One exemplary application for embodiments of the invention will now be described with reference to a media feed roller shaft in the inkjet printer shown in FIGS. 3–5. Embodiments of the new journal bearings, which use a spherical journal in a cylindrical bearing, allow the feed roller shaft to rotate freely in all directions without binding inside the bearing. This freedom of movement makes alignment between the bearings much less important for maintaining low motor torque. The clearance between the journal and bearing surfaces can be tight without significantly increasing the risk of binding.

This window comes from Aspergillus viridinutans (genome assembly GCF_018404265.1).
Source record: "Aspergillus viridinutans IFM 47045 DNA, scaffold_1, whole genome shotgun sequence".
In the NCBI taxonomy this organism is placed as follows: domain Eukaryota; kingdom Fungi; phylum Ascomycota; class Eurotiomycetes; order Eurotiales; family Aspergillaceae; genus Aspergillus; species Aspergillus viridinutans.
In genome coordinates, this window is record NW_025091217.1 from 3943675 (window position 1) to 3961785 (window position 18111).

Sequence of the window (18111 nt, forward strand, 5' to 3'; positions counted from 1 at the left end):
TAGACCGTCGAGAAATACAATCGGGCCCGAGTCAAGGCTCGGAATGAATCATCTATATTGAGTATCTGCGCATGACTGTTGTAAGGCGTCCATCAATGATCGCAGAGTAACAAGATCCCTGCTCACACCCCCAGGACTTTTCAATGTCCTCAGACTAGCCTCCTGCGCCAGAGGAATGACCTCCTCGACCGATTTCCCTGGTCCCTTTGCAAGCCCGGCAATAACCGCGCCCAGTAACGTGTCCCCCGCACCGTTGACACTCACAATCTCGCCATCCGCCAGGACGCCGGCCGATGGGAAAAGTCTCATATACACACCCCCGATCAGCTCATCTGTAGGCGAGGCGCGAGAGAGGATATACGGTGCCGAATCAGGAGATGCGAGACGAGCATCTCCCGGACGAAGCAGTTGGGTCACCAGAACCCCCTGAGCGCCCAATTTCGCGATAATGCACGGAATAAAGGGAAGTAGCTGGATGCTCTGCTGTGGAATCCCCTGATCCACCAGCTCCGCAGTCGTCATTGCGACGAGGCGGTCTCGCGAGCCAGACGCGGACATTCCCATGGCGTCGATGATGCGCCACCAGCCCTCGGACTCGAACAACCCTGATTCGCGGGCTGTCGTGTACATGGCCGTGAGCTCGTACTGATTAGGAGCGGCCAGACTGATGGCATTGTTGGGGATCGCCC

The contact between the journal and bearing surfaces in embodiments of the new journal bearings is smaller than that of conventional journal bearings. In a conventional journal bearing, the theoretical contact between the journal and bearing surfaces lies along a curved plane (along a line when the bearing is viewed in longitudinal section). In embodiments of the new journal bearings, the theoretical contact between the journal and bearing surfaces lies along a curved line (at a point when the bearing is viewed in longitudinal section). The pressure on the bearing at the contact area can be much higher in embodiments of the new bearings than the pressure in a conventional bearing under the same load. Exceptional freedom of movement, therefore, means higher contact pressures. It has been discovered, however, that higher contact pressures in a journal bearing can be tolerated in print media feed applications due to the light loading on the bearings. (Because it is not usually practicable to fabricate ideal bearing surfaces, the actual contact between the journal and bearing surfaces may be less than the theoretical contact. Nevertheless, the theoretical contact is used to describe the contact between the two surfaces because it would be virtually impossible to determine the actual contact of a non-ideal journal surface rotating against a non-ideal bearing surface.)